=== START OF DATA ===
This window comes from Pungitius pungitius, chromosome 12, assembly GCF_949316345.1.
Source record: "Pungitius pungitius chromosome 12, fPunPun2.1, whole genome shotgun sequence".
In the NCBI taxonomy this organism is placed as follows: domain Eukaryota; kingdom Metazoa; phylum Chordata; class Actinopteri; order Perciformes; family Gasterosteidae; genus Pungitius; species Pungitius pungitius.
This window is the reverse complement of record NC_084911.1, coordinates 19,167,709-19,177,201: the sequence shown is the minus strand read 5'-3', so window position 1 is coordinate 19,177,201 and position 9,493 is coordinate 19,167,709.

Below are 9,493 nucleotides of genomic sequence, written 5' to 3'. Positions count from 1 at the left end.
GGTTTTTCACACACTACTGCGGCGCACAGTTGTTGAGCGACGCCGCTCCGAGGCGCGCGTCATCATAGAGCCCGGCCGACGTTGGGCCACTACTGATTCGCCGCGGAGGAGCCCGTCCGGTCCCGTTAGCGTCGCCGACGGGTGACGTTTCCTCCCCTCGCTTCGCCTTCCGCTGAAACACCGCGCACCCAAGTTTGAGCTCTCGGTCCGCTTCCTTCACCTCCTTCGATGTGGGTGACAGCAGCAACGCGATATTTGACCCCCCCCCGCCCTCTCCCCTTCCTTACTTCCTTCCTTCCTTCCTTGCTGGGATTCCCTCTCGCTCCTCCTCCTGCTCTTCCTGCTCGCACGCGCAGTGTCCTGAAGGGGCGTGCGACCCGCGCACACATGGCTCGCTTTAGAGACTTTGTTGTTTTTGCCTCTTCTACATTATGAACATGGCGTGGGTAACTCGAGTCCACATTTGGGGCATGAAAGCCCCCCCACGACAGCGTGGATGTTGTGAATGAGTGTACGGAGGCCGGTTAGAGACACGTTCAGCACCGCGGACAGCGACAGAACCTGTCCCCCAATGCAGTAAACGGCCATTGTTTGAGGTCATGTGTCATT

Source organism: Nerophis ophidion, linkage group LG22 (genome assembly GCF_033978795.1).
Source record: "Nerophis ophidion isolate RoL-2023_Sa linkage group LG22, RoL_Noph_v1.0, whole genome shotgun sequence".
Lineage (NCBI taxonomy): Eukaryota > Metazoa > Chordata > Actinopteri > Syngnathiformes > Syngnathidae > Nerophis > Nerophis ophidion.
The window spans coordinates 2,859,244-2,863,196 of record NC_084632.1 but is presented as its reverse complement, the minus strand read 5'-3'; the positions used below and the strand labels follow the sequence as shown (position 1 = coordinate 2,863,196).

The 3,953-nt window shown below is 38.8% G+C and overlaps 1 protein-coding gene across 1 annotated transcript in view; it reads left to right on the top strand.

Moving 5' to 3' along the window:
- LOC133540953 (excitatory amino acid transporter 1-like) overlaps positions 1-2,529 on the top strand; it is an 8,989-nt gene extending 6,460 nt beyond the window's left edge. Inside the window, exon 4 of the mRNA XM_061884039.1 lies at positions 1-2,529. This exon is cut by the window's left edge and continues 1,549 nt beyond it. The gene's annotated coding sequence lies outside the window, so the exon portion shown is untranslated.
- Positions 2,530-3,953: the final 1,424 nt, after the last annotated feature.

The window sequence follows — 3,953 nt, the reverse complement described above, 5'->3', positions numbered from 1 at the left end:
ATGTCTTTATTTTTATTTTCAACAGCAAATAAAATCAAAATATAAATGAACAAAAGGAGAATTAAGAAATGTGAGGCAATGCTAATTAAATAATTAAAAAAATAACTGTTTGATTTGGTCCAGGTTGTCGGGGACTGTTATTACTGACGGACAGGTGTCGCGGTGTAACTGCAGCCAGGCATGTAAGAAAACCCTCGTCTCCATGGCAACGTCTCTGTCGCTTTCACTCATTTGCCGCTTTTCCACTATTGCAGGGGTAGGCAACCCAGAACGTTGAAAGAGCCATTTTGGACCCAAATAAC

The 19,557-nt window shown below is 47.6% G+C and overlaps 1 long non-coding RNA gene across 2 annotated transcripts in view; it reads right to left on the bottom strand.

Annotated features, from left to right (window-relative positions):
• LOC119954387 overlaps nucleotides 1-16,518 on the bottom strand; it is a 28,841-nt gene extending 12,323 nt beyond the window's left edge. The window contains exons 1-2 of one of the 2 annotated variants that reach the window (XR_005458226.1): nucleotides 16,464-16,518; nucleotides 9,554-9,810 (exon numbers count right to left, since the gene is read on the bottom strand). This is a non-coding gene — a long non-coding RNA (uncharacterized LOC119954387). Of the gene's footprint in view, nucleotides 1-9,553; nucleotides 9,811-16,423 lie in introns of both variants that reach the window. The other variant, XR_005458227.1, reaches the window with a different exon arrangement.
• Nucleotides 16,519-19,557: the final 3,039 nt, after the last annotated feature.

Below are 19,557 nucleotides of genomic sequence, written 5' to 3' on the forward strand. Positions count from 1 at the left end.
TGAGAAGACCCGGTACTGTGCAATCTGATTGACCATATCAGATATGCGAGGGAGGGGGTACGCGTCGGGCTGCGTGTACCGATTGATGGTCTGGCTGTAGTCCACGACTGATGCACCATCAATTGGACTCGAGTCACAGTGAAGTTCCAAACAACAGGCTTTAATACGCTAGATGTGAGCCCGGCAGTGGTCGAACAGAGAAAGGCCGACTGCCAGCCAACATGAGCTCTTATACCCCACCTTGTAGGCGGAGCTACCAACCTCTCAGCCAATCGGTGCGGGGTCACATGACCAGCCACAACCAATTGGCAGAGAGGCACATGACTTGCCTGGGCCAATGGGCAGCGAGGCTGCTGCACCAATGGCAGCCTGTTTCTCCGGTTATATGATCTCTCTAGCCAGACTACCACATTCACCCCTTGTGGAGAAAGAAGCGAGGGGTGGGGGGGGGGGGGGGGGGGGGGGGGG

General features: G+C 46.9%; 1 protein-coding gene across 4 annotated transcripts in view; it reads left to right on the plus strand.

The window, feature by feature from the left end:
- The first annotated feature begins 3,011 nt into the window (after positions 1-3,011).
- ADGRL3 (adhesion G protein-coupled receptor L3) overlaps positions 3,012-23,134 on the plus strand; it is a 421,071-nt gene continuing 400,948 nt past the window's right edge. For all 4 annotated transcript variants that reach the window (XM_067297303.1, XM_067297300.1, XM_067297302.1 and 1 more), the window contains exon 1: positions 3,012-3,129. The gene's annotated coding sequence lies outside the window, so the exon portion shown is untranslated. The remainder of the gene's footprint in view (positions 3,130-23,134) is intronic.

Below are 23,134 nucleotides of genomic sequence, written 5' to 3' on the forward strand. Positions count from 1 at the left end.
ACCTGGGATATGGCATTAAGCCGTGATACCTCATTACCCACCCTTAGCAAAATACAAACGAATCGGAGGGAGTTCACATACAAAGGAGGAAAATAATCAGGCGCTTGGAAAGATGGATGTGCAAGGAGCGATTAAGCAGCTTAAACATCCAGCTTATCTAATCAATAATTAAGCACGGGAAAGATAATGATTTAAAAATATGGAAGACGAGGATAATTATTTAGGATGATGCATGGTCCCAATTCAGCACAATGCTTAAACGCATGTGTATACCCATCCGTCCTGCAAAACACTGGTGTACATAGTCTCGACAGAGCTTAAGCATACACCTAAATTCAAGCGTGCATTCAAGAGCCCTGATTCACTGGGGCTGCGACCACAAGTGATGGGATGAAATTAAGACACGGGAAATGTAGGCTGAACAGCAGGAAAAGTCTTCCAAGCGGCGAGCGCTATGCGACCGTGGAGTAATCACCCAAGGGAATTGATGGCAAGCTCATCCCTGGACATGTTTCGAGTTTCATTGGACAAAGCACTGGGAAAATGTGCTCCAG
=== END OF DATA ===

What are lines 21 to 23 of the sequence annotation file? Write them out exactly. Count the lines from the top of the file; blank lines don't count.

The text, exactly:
Below are 19,557 nucleotides of genomic sequence, written 5' to 3' on the forward strand. Positions count from 1 at the left end.
TGAGAAGACCCGGTACTGTGCAATCTGATTGACCATATCAGATATGCGAGGGAGGGGGTACGCGTCGGGCTGCGTGTACCGATTGATGGTCTGGCTGTAGTCCACGACTGATGCACCATCAATTGGACTCGAGTCACAGTGAAGTTCCAAACAACAGGCTTTAATACGCTAGATGTGAGCCCGGCAGTGGTCGAACAGAGAAAGGCCGACTGCCAGCCAACATGAGCTCTTATACCCCACCTTGTAGGCGGAGCTACCAACCTCTCAGCCAATCGGTGCGGGGTCACATGACCAGCCACAACCAATTGGCAGAGAGGCACATGACTTGCCTGGGCCAATGGGCAGCGAGGCTGCTGCACCAATGGCAGCCTGTTTCTCCGGTTATATGATCTCTCTAGCCAGACTACCACATTCACCCCTTGTGGAGAAAGAAGCGAGGGGTGGGGGGGGGGGGGGGGGGGGGGGGGG

General features: G+C 46.9%; 1 protein-coding gene across 4 annotated transcripts in view; it reads left to right on the plus strand.